Philosophy, Science, and Nursing



Copyright © 2015 Wolters Kluwer Health | Lippincott Williams & Wilkins

Chapter 1
Philosophy, Science, and Nursing

Copyright © 2015 Wolters Kluwer Health | Lippincott Williams & Wilkins

Topics for Discussion

  • Is nursing a profession or an occupation?
  • Is nursing a science? If yes, what type of science?
  • What is nursing’s theoretical base?
  • What are different kinds of knowledge?

Copyright © 2015 Wolters Kluwer Health | Lippincott Williams & Wilkins

Nursing as a Profession

  • Characteristics of occupations
  • Varying levels of training or education
  • Variable defined knowledge bases
  • Varying levels of skill

Copyright © 2015 Wolters Kluwer Health | Lippincott Williams & Wilkins

Nursing as a Profession—(cont.)

  • Examples of professions
  • Medicine
  • Law
  • Clergy
  • Education

Copyright © 2015 Wolters Kluwer Health | Lippincott Williams & Wilkins

Question

Tell whether the following statement is true or false:

Nursing is a profession.

Copyright © 2015 Wolters Kluwer Health | Lippincott Williams & Wilkins

Answer

True

Rationale: Nursing is a profession. Nursing meets the characteristics of a profession, and nurses are valued by society because the services they provide are beneficial to members of the society.

*

Copyright © 2015 Wolters Kluwer Health | Lippincott Williams & Wilkins

Nursing as a Profession—(cont.)

  • All professions are occupations, but not all occupations are professions.

Copyright © 2015 Wolters Kluwer Health | Lippincott Williams & Wilkins

Nursing as a Profession—(cont.)

  • What is our knowledge base?
  • Authority over education?
  • Registration?
  • Altruistic service?
  • Code of ethics?
  • Formal training?
  • Socialization process?
  • Autonomy?

Copyright © 2015 Wolters Kluwer Health | Lippincott Williams & Wilkins

Nursing as an Academic Discipline

  • Discipline—a field of inquiry
  • Unique perspective and terminology
  • Determination of what phenomena are of interest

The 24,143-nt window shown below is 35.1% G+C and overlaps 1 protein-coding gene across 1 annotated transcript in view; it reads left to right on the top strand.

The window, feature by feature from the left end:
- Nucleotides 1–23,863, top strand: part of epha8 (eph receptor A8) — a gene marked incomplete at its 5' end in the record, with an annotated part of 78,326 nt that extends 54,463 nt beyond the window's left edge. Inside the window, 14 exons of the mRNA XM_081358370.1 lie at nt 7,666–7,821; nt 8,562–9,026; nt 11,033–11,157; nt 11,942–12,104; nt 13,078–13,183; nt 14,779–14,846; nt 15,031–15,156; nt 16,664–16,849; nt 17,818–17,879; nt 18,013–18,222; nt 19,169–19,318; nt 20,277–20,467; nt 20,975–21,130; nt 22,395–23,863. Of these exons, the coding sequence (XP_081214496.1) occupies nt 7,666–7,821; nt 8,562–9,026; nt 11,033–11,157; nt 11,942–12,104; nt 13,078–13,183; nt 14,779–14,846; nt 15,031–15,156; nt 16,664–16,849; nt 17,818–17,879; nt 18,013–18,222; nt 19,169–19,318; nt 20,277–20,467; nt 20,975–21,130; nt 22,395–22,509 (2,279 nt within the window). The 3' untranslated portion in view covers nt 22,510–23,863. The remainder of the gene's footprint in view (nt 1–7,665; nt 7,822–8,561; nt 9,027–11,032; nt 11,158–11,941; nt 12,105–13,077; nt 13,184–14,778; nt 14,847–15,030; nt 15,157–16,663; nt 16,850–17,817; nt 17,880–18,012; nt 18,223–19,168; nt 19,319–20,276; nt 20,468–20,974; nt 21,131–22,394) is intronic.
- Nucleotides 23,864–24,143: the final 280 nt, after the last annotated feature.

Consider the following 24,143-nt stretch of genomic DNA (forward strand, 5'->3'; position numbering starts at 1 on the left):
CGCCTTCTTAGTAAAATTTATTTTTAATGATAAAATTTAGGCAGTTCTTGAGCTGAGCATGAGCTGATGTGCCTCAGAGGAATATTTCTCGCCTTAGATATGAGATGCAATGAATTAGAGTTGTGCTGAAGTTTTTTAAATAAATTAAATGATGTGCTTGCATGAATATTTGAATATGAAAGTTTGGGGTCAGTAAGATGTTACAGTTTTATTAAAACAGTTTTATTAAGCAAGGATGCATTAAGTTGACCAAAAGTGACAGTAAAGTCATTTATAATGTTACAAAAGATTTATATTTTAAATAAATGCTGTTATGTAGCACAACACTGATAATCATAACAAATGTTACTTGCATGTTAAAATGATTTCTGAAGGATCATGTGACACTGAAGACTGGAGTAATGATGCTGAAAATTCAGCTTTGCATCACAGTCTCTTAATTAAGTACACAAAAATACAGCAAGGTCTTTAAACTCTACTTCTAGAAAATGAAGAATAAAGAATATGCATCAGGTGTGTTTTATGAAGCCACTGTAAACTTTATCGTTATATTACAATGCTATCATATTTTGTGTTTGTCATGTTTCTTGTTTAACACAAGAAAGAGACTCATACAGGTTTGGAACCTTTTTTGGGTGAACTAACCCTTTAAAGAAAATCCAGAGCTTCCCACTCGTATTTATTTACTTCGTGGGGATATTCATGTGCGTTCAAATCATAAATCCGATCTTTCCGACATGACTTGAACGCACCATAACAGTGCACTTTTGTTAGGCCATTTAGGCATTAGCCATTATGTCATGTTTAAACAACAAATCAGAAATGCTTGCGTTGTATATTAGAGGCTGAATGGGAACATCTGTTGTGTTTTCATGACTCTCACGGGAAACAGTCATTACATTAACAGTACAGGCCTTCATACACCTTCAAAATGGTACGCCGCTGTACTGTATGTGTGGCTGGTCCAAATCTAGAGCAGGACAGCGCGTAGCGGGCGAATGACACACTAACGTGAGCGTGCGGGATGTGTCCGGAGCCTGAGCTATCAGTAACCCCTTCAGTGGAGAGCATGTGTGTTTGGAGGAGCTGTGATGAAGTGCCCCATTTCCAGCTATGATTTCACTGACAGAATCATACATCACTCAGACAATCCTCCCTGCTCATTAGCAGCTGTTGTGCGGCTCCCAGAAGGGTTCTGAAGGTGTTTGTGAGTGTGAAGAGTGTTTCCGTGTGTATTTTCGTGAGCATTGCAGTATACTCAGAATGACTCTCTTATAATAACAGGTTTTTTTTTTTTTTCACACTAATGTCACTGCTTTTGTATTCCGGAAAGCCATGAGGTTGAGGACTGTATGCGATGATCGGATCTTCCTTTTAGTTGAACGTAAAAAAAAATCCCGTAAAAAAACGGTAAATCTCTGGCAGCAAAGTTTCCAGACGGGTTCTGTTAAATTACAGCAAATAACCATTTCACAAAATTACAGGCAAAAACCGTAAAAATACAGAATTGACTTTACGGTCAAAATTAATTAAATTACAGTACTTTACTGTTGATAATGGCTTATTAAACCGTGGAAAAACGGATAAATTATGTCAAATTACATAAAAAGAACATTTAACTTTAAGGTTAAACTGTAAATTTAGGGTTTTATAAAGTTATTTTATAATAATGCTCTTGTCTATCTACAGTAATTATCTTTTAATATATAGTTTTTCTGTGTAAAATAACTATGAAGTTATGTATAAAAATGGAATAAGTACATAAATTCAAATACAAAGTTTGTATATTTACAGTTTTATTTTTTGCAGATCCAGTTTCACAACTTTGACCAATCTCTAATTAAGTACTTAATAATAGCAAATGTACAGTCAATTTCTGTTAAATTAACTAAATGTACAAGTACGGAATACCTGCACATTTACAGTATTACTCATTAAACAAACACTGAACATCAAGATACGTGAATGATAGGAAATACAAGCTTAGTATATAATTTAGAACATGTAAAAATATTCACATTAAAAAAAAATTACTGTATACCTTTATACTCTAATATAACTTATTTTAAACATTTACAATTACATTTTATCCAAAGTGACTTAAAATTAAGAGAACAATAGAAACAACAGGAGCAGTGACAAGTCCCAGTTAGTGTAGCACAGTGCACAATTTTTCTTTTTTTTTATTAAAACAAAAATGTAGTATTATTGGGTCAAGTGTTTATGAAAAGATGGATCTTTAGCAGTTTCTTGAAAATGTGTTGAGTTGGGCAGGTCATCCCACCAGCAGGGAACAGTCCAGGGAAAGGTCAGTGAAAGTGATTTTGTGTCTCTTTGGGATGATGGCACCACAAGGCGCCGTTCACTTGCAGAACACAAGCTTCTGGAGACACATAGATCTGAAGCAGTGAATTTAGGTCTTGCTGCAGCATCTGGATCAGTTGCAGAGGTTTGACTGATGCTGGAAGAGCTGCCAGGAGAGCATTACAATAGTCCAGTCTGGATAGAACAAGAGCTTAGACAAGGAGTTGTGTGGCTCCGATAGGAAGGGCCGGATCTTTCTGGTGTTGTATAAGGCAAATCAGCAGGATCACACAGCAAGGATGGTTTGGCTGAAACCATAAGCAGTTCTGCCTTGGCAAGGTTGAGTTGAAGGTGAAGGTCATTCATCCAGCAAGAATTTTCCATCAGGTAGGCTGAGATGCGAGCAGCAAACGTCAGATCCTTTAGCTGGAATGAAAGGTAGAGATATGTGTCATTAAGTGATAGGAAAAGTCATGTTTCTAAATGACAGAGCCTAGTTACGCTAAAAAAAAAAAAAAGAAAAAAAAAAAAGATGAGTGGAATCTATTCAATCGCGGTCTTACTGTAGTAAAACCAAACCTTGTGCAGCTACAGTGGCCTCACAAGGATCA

• Determination of the context in which phenomena are viewed
  • Determination of what questions to ask
  • Determination of what methods of research are used and what evidence is proof

Copyright © 2015 Wolters Kluwer Health | Lippincott Williams & Wilkins

Nursing as an Academic Discipline—(cont.)

  • A unique perspective
  • An identifiable philosophy
  • Conceptual frameworks/theories
  • Acceptable methodologic approaches for development of knowledge

Copyright © 2015 Wolters Kluwer Health | Lippincott Williams & Wilkins

Academic Disciplines

  • Basic sciences
  • Physics
  • Biology
  • Chemistry
  • Sociology
  • Humanities
  • Philosophy
  • History
  • Fine arts
  • Languages

Copyright © 2015 Wolters Kluwer Health | Lippincott Williams & Wilkins

Academic Disciplines—(cont.)

  • Professional disciplines
  • Medicine
  • Law
  • Dentistry
  • Engineering
  • Nursing

Copyright © 2015 Wolters Kluwer Health | Lippincott Williams & Wilkins

Science

  • Science is concerned with causality (cause and effect).
  • Science is both a process and a product.
  • A body of empirically tested knowledge
  • A system of gathering and verifying information (process)
  • Science represents knowledge and is generated by the application of methods to acquire that knowledge.

Copyright © 2015 Wolters Kluwer Health | Lippincott Williams & Wilkins

Science—(cont.)

  • A discipline’s science:
  • Focuses on solving problems related to the discipline
  • Directs answering questions of the discipline
  • The science contains the research aspect of the discipline.
  • A discipline’s science is tied to its philosophy.

Copyright © 2015 Wolters Kluwer Health | Lippincott Williams & Wilkins

Classification of Sciences

  • Natural sciences
  • Chemistry, physics, biology, geology
  • Basic or pure sciences
  • Mathematics, chemistry, physics, language
  • Human or social sciences
  • Psychology, anthropology, economics
  • Practice or applied sciences
  • Engineering, medicine, pharmacology, law

Copyright © 2015 Wolters Kluwer Health | Lippincott Williams & Wilkins

Classification of Sciences—(cont.)

  • Nursing draws on basic/pure sciences (physiology, biology).
  • Nursing has characteristics of social sciences.
  • Nursing is without question an applied science.

Copyright © 2015 Wolters Kluwer Health | Lippincott Williams & Wilkins

Philosophy

  • Philosophy is the “study of . . . the nature of existence, knowledge, morality, reason and human purpose.”
  • Philosophy seeks to:
  • Discover knowledge and truth
  • Identify what is valuable

Copyright © 2015 Wolters Kluwer Health | Lippincott Williams & Wilkins